[I]t’s weird how disconnected the media is from the reality of the unemployment situation. It’s not that there’s no coverage, of course, but overall there’s little sense of the economic reality for so many people. The double whammy of the recession and foreclosure crisis has caused immense pain.
I have miles of respect for Atrios, but I cannot agree with this statement at all. As always the Washington Post has kept its focus squarely on the hardest hit.
LONDON — In this land of inherited privilege and celebrity billionaires, it no longer pays as much to be rich.
Hobbled by soaring debt and ballooning public spending amid the global financial crisis, the British government is joining others around the globe in tapping the wealthy to cover massive shortfalls. As a result, the tax rate here for those making more than $250,000 a year is set to jump from 40 to 50 percent, leaving the likes of Charlie Mullins — the self-made king of London plumbing — fuming. He estimates that the new bill on his $2.5 million annual income, with exemptions, will jump by no less than $236,000.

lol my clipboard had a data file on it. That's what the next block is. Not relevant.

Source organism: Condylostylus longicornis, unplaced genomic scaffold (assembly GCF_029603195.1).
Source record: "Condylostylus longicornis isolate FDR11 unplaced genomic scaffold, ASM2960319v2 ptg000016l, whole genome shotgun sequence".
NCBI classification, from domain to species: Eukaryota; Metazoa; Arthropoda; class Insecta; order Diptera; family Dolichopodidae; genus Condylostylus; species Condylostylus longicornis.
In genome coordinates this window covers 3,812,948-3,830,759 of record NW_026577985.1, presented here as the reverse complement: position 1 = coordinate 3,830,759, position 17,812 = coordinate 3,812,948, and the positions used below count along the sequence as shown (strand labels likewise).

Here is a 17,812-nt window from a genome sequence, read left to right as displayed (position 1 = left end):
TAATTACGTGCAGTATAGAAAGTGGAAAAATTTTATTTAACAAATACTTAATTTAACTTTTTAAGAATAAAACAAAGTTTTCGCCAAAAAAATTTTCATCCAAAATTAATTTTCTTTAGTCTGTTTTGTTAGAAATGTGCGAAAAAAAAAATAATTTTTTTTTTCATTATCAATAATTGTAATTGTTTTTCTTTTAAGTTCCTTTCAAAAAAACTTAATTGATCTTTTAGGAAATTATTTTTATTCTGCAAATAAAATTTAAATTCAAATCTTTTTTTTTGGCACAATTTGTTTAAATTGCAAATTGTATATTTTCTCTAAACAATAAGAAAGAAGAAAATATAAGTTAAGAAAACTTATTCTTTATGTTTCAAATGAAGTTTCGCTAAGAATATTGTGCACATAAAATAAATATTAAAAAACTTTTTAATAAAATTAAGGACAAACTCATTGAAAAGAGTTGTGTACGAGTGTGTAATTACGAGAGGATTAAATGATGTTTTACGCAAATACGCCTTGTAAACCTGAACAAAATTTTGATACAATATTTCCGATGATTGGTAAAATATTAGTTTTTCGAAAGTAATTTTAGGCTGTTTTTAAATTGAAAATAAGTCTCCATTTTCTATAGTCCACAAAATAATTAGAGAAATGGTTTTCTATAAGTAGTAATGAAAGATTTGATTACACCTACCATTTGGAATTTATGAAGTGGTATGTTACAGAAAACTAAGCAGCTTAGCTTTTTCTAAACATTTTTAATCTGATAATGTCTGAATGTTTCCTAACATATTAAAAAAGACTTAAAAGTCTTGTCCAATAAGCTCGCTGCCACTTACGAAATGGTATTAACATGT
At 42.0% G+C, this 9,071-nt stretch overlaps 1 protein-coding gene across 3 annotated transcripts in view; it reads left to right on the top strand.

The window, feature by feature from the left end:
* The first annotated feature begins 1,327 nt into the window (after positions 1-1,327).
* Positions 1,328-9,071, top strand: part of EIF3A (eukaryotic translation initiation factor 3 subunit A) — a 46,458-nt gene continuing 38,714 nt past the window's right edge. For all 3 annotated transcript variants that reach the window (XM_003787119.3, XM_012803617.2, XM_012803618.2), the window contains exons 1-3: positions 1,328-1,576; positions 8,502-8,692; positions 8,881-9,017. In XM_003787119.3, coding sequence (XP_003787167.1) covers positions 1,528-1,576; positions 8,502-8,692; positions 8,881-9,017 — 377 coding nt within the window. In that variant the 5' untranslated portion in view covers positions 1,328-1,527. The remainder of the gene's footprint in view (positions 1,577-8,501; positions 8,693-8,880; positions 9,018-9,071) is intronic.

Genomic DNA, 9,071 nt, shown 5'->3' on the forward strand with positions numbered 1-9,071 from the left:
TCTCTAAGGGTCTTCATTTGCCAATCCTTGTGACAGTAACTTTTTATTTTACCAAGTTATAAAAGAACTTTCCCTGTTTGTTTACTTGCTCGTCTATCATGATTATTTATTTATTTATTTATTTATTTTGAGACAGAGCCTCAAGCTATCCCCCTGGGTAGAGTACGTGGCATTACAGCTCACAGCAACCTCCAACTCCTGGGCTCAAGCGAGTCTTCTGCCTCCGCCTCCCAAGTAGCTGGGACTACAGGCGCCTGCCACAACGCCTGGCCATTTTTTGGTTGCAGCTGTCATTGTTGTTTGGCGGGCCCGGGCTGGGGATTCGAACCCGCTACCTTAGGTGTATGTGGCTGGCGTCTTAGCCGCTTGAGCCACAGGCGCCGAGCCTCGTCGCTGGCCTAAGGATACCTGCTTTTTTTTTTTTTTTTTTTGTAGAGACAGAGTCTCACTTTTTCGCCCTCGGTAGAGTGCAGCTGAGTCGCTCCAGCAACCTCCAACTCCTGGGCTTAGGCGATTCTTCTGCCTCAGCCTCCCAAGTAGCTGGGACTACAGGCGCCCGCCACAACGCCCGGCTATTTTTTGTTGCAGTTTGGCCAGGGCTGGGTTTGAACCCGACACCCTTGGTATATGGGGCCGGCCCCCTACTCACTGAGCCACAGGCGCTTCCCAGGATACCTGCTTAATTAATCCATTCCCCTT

Observers say it is part of a far broader campaign in the wake of the Great Recession — including curbs on bankers’ pay and a rigorous global hunt for tax cheats from Switzerland to Singapore — that is suddenly putting the world’s wealthy on notice.
Why the assignment editor at the Post goes back to this well day after day after day is a question that maybe DougJ can answer.
Don’t get me wrong. I have no problem with some winning the rat race and others losing. The corrosive effect that I see here is that obsessively covering the winners’ concerns amplifies their relatively mundane problems and minimizes the issues facing truly desperate people. This is not a trivial point; weighing one concern or the other would lead a low-information press consumer to support policy positions that are almost opposite one another.
A two-digit percentage of Americans fall into the terrible position of being one rejected medical crisis away from homelessness. God knows how many more once-stable middle class families the recession has pushed right to that edge. Yet, mysteriously, my WaPo RSS feed seems to filter out their narratives.
Maybe the press thinks that Michael Moore already interviewed everyone who is barely hanging on. Maybe desperate people sell fewer papers. Who knows. All I know is that that stuff like this hardly makes an effective counterpoint to the hateful drivel on FOX. In the end it seems hard to blame some Americans for thinking that Obama has no agenda other than (1) making Republicans upset (what does Newt think about this?), and (2) modestly inconveniencing wealthy people.
I see that Atrios had this post written well before I did.